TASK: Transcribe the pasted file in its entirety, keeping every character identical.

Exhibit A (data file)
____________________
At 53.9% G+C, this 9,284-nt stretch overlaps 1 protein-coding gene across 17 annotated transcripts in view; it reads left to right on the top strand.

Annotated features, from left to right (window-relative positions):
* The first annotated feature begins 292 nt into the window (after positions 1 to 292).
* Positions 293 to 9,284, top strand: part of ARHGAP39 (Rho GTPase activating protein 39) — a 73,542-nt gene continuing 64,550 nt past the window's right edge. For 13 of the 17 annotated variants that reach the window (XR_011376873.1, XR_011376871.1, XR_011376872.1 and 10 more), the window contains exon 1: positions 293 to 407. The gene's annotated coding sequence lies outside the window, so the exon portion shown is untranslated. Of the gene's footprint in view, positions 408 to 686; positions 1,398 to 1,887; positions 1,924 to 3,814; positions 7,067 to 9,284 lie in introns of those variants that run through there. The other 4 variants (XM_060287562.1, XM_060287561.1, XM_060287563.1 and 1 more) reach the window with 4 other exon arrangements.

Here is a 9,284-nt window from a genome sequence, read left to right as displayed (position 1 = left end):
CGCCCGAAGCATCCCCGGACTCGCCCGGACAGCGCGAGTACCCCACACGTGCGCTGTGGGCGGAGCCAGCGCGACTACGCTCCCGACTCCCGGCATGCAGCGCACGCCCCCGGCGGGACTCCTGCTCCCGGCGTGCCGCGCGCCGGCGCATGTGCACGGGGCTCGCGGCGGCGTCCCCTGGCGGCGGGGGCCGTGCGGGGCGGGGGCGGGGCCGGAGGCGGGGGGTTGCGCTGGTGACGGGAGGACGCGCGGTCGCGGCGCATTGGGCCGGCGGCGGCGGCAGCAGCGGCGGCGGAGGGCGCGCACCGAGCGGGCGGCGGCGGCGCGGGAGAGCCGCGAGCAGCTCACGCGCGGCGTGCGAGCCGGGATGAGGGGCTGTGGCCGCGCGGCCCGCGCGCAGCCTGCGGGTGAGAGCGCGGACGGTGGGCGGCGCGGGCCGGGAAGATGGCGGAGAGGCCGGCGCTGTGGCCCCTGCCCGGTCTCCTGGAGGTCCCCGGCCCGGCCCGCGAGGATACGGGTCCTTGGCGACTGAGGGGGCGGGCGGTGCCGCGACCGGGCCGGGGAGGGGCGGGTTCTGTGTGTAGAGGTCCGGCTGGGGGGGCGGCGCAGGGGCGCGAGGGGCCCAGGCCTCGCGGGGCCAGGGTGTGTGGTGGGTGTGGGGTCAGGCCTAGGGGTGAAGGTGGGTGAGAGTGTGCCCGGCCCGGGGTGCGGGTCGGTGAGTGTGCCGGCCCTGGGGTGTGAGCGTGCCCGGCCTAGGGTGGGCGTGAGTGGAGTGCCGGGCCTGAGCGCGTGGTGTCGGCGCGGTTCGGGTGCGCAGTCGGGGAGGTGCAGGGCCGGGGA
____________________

At 53.9% G+C, this 9,284-nt stretch overlaps 1 protein-coding gene across 17 annotated transcripts in view; it reads left to right on the top strand.

Annotated features, from left to right (window-relative positions):
* The first annotated feature begins 292 nt into the window (after positions 1 to 292).
* Positions 293 to 9,284, top strand: part of ARHGAP39 (Rho GTPase activating protein 39) — a 73,542-nt gene continuing 64,550 nt past the window's right edge. For 13 of the 17 annotated variants that reach the window (XR_011376873.1, XR_011376871.1, XR_011376872.1 and 10 more), the window contains exon 1: positions 293 to 407. The gene's annotated coding sequence lies outside the window, so the exon portion shown is untranslated. Of the gene's footprint in view, positions 408 to 686; positions 1,398 to 1,887; positions 1,924 to 3,814; positions 7,067 to 9,284 lie in introns of those variants that run through there. The other 4 variants (XM_060287562.1, XM_060287561.1, XM_060287563.1 and 1 more) reach the window with 4 other exon arrangements.

Here is a 9,284-nt window from a genome sequence, read left to right as displayed (position 1 = left end):
CGCCCGAAGCATCCCCGGACTCGCCCGGACAGCGCGAGTACCCCACACGTGCGCTGTGGGCGGAGCCAGCGCGACTACGCTCCCGACTCCCGGCATGCAGCGCACGCCCCCGGCGGGACTCCTGCTCCCGGCGTGCCGCGCGCCGGCGCATGTGCACGGGGCTCGCGGCGGCGTCCCCTGGCGGCGGGGGCCGTGCGGGGCGGGGGCGGGGCCGGAGGCGGGGGGTTGCGCTGGTGACGGGAGGACGCGCGGTCGCGGCGCATTGGGCCGGCGGCGGCGGCAGCAGCGGCGGCGGAGGGCGCGCACCGAGCGGGCGGCGGCGGCGCGGGAGAGCCGCGAGCAGCTCACGCGCGGCGTGCGAGCCGGGATGAGGGGCTGTGGCCGCGCGGCCCGCGCGCAGCCTGCGGGTGAGAGCGCGGACGGTGGGCGGCGCGGGCCGGGAAGATGGCGGAGAGGCCGGCGCTGTGGCCCCTGCCCGGTCTCCTGGAGGTCCCCGGCCCGGCCCGCGAGGATACGGGTCCTTGGCGACTGAGGGGGCGGGCGGTGCCGCGACCGGGCCGGGGAGGGGCGGGTTCTGTGTGTAGAGGTCCGGCTGGGGGGGCGGCGCAGGGGCGCGAGGGGCCCAGGCCTCGCGGGGCCAGGGTGTGTGGTGGGTGTGGGGTCAGGCCTAGGGGTGAAGGTGGGTGAGAGTGTGCCCGGCCCGGGGTGCGGGTCGGTGAGTGTGCCGGCCCTGGGGTGTGAGCGTGCCCGGCCTAGGGTGGGCGTGAGTGGAGTGCCGGGCCTGAGCGCGTGGTGTCGGCGCGGTTCGGGTGCGCAGTCGGGGAGGTGCAGGGCCGGGGA